I can see my life as one of drudgery or one of joy. I choose joy.

Why fasting on food all throughout Lent isn’t the best path to holiness for me

This post is a part of my Recycled Series.

Attention Editors: These columns have been previously published, but are available for reprint. Please contact me at kmwicker[at]gmail[dot]com for reprint fees and further information.

Lent is a season of fasting – including fasting from food. Fasting can be a fruitful spiritual discipline, but it also can be meaningless if you approach it like a diet.

These 40 days are supposed to be a preparation for Easter, not a slim-down strategy for swimsuit season. Fasting is not a divine diet plan where we whittle away the thick layer of adipose tissue that’s leftover from winter hibernation and sneaking snacks.

Fasting and not eating are two very different things. There was a time in my life when I was very good at not eating, and Lent provided the perfect cover-up for my obsession with the pursuit of thinness and wielding control over the number on the scale.

“I’m not on a diet,” I’d say when  a friend asked me why I wasn’t eating. “I’m fasting for Lent.”

The pounds dropped, and I felt a high. I was a weight loss junkie – not a spiritual mystic practicing the holy art of self-sacrifice.

I originally decided to give up chocolate and other sweets as has always been my Lenten custom. Then we arrived at the beach with my parents, and the girls wanted ice cream and so did I, but I fell prey to my old thought pattern. “I have to be in a swimsuit here. I can’t eat that.”

So what did I do? I broke my Lenten promise and I ate a small scoop of ice cream. Instead of fasting on the “evil” food, I fasted on the unhealthy guilt associated with eating it. I fasted on the vanity of worrying what I might look like in a swimsuit if I ate three meals like a normal person.

This proved to be more of a self-sacrifice than denying myself of calories (which is more likely to send me on a power trip about how strong I am to eat less than most people).

I’m not suggesting that some people – even those who have had or have issues with food – cannot benefit from fasting during Lent. Hunger pangs can remind us that our physical hunger is not nearly as strong as our hunger for Christ, the Bread of Life.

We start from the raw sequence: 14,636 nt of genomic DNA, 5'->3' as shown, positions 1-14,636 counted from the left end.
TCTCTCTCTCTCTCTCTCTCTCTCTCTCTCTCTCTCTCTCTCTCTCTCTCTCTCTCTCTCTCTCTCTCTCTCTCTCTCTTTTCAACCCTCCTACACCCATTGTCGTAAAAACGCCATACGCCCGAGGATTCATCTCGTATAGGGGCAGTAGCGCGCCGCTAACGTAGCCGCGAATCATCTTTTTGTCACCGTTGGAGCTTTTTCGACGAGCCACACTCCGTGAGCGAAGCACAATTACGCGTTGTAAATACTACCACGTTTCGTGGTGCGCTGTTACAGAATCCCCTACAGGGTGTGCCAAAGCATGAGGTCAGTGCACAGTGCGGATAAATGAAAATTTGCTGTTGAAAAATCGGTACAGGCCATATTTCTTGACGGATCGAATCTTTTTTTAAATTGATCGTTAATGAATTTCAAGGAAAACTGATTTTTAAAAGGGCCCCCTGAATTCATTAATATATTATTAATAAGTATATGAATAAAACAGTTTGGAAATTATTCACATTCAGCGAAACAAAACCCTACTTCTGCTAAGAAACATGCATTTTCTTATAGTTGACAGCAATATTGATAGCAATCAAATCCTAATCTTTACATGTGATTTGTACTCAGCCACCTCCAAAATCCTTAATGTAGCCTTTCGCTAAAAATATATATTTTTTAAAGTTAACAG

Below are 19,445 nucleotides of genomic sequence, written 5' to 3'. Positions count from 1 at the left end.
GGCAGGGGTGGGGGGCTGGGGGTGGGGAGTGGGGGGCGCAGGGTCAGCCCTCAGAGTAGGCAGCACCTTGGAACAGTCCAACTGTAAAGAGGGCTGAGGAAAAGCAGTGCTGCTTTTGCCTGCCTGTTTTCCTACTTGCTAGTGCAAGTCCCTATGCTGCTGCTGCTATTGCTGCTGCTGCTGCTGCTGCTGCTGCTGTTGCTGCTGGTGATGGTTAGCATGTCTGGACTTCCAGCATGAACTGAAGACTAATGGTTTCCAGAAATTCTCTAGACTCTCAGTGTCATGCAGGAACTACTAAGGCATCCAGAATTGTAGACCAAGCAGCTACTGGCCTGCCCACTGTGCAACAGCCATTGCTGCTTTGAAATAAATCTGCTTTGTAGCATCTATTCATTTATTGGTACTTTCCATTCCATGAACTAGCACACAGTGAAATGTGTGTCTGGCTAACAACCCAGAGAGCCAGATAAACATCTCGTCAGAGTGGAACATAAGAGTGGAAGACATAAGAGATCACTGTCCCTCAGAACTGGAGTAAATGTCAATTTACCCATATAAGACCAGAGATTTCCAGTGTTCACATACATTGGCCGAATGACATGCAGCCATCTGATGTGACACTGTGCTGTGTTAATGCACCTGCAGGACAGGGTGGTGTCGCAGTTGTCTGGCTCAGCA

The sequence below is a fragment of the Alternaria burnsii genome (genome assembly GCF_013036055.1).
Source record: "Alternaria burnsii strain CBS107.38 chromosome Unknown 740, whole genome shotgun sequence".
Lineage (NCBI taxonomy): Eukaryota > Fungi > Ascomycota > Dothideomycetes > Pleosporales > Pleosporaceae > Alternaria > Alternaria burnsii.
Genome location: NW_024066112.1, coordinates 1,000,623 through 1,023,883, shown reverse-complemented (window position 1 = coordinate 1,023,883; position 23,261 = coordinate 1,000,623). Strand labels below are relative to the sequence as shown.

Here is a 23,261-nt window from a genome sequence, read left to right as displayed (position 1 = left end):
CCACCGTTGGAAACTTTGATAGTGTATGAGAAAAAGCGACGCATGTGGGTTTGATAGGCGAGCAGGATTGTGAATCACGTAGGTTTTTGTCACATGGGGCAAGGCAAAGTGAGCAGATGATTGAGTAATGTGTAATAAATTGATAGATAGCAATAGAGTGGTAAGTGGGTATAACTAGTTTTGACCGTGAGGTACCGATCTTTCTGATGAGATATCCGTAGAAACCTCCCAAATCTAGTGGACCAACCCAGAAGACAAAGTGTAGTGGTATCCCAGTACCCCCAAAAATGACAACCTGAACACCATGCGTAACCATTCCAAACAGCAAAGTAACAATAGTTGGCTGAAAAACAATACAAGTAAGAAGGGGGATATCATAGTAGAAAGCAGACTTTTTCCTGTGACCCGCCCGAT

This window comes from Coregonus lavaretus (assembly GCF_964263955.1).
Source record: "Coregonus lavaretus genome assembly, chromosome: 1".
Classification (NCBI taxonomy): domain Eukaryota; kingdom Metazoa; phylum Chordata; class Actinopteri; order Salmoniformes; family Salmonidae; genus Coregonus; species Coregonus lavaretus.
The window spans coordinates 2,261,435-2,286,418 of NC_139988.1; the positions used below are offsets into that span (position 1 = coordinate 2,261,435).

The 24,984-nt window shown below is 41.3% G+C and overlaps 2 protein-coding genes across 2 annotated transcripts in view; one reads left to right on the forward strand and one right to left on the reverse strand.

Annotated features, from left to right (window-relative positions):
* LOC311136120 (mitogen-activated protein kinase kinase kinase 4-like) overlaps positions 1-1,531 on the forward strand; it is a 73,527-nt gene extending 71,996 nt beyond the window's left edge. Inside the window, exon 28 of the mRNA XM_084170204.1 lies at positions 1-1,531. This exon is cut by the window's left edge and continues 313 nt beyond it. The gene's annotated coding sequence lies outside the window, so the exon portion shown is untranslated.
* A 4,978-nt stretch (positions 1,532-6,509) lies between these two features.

But for me, fasting can easily become a way to camouflage my vanity and my hunger for control and a slimmer figure.

Now fasting from the Internet and blog comments [what I gave up several Lents ago] – that’s another story altogether. This has required much self-sacrifice. This has demanded vigilance and temperance and self-control, and I’ve found I was much better at depriving myself of food than staying away from the glowing rectangle except for small pockets of time each day. That’s probably a good sign that this kind of fast will bear more fruit than the food kind.

I’ve fallen. I’ve caved into temptation. I hadn’t seen a computer in three days. Three. Days. Then the sky turned grey and sheets of rain began to fall. What was I to do with all my time? So I cracked open my laptop (that was with us only because my husband needed it to study for his upcoming boards). I had a few emails that seemed very, very important at the time. I felt the need to answer them. Right. Now. But once I hit send, I wondered when I’d hear back. There was one email from someone who seemed upset with something I’d written. I shared it with my husband.

“Why do you care what that one person thinks? It doesn’t matter. Let it go.”

And with those words – let it go – I realized that this is what Lent is really about. It’s about letting go of unhealthy relics of a past eating disorder. It’s about letting go of the compulsion to communicate with strangers and to instead have a good chat with God or read my child an extra story. It’s letting go of my fear that everyone won’t like me. It’s about letting go of of what I want for my life and being open to what God wants for me. It’s terrifying and exhilarating all at once. And it may not be body-definiting, but with God’s grace, this letting go just may be soul-defining.

« Previous PageNext Page »